On loan from the library I had the luck to check out Page to Screen: The Completely Filmmaking Journey by Bob McCabe. And from reading it I concluded that it must have taken a small city to make this series. After eight gigantic films how could it not from production to costume design and props take a small army of creative and magical individual to make an entire wizarding world?
The title of this book took the veritaserum potion and is telling the truth: From colossal movie to colossal movie, Page to Screen takes you on the complete film-making journey. Everything from how the film was set with David Heyman making the adaptations a focus of his career to signing up Steve Kloves to screen-write and Christopher Columbus to direct Sorcerer's Stone, you are taken back to the very beginning. You really think that almost every minute detail of the process was captured for this book - for us fans to relive.
The photos above and below hardly capture the quality of the books' photos. They are high quality - unlike anything you'll see pixelated on a computer screen. Some of them I wanted to take out just for myself as wall art but at last I resisted - it is a library book.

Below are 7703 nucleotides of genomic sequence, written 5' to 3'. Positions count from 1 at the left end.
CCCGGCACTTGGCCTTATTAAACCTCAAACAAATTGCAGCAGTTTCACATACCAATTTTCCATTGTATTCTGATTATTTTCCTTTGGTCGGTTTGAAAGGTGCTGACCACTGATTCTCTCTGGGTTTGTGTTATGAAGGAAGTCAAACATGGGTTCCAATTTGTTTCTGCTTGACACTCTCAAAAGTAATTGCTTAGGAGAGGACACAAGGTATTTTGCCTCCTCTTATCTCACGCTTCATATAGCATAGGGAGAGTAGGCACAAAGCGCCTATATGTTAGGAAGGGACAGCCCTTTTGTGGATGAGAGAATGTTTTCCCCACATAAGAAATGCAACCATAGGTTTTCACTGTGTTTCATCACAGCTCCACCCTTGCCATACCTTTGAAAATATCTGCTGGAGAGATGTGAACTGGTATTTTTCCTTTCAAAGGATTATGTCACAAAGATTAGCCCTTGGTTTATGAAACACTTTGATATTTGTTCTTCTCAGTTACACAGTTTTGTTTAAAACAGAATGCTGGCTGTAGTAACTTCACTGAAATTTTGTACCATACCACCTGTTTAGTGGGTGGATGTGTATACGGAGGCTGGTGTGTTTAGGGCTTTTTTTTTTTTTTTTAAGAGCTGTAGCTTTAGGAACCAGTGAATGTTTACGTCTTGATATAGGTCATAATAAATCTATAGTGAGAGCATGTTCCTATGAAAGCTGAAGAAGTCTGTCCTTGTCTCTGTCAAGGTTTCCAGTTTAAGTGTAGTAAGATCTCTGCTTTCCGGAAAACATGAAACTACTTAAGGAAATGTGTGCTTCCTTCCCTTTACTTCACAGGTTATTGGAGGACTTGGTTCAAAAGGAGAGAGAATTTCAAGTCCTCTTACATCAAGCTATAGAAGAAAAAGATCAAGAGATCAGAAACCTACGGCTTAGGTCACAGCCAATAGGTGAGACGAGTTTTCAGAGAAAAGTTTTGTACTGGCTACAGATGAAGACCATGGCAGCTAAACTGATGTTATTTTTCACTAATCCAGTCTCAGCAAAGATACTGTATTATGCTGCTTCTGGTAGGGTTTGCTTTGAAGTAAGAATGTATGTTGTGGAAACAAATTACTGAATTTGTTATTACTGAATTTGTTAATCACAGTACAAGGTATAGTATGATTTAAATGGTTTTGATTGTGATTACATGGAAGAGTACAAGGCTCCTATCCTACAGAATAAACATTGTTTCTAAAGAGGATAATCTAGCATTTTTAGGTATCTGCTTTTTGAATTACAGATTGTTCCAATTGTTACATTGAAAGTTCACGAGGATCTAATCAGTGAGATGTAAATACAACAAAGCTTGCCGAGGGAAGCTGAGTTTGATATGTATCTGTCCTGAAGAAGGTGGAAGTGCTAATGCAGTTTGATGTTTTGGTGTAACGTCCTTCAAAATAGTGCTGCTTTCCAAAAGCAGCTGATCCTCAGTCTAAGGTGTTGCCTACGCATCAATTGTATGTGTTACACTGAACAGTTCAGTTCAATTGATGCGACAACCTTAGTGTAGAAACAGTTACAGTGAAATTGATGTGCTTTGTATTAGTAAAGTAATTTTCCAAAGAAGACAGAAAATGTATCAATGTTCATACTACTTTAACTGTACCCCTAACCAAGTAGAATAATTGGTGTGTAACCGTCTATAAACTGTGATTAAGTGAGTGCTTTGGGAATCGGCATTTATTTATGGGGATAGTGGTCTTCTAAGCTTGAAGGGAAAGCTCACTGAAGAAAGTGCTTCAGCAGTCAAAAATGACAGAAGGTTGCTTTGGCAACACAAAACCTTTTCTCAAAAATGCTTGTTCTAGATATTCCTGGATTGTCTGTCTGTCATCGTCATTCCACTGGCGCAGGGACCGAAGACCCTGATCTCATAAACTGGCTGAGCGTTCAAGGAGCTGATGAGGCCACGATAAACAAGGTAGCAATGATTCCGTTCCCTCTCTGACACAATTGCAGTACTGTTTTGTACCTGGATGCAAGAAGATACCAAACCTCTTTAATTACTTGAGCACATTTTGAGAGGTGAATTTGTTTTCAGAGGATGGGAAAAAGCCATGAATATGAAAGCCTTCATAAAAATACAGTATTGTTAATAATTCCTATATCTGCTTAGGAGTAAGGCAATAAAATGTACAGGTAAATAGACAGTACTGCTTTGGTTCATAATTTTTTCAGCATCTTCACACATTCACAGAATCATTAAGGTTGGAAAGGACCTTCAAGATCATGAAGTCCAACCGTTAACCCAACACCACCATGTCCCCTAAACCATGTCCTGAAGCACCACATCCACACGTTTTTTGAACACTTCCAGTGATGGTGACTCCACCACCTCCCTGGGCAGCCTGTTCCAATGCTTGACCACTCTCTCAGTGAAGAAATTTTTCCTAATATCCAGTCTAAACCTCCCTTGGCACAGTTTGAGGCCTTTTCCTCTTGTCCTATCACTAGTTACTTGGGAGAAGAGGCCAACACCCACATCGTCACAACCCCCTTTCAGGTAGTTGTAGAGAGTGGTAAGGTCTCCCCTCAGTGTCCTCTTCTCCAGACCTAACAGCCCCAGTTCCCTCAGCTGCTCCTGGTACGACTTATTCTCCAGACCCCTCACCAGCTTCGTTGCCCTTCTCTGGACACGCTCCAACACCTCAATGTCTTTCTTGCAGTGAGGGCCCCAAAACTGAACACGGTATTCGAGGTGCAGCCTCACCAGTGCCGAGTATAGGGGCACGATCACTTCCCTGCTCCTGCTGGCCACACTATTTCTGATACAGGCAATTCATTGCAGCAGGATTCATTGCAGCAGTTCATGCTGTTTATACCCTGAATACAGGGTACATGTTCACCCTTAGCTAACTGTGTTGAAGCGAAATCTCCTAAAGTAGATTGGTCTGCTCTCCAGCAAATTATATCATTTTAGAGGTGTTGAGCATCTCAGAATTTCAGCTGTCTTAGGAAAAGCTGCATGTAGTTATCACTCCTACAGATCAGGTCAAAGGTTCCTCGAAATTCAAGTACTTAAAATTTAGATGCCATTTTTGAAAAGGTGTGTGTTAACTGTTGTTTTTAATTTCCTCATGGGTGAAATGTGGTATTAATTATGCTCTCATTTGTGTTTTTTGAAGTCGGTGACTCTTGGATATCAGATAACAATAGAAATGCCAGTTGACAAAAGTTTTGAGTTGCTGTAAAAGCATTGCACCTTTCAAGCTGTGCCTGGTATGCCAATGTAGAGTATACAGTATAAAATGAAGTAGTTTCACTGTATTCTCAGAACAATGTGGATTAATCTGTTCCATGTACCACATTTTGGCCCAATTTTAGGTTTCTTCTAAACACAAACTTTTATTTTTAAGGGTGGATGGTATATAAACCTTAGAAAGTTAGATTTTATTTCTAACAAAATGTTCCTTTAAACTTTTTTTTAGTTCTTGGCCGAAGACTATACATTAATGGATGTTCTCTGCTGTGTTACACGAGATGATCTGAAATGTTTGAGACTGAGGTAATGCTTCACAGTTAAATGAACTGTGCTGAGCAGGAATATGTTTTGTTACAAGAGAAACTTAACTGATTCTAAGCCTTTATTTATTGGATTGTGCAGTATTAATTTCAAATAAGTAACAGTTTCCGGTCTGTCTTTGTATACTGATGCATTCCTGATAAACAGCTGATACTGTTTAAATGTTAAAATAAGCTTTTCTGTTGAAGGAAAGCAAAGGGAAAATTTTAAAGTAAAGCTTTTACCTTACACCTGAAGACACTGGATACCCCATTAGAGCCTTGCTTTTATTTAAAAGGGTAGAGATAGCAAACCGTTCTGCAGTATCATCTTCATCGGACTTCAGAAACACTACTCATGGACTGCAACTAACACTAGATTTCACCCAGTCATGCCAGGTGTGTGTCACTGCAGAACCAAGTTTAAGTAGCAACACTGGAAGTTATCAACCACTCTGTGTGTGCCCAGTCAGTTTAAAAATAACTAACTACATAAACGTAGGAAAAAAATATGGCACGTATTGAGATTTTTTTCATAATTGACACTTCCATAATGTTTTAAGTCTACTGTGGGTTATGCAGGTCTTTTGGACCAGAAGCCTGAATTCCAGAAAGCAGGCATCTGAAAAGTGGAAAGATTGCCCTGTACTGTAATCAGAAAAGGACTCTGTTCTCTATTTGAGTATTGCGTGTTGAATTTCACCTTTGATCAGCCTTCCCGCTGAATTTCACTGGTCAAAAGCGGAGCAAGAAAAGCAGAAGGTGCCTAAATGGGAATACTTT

Broken into two parts, the first half of the book is about the films - each gets about 20 to 30 pages of in depth information from casting and production to character summaries. The second half of the book takes us into the costumes and locations we love and cherish. The whole book ranges through how production created our favorite people, places, and items. If you want to know how they "found the Sorcerer's Stone" or what it took to build the Whomping Willow you'll find out. Want to walk into Dolores Umbridge or Professor Slughorn's office, you can.
For fans who may want to hold onto the magic by not learning what it technologically took to make Quidditch players fly or spells to be cast, Page to Screen might be something that younger fans should delay reading. If other fans are inspired by the world of Harry Potter to learn how it was all done, this is definitely a book to fill any wizard's bookshelf.
P.S. Because my temporary copy is a library book: would I want it apart of my permanent collection and purchase it? Absolutely!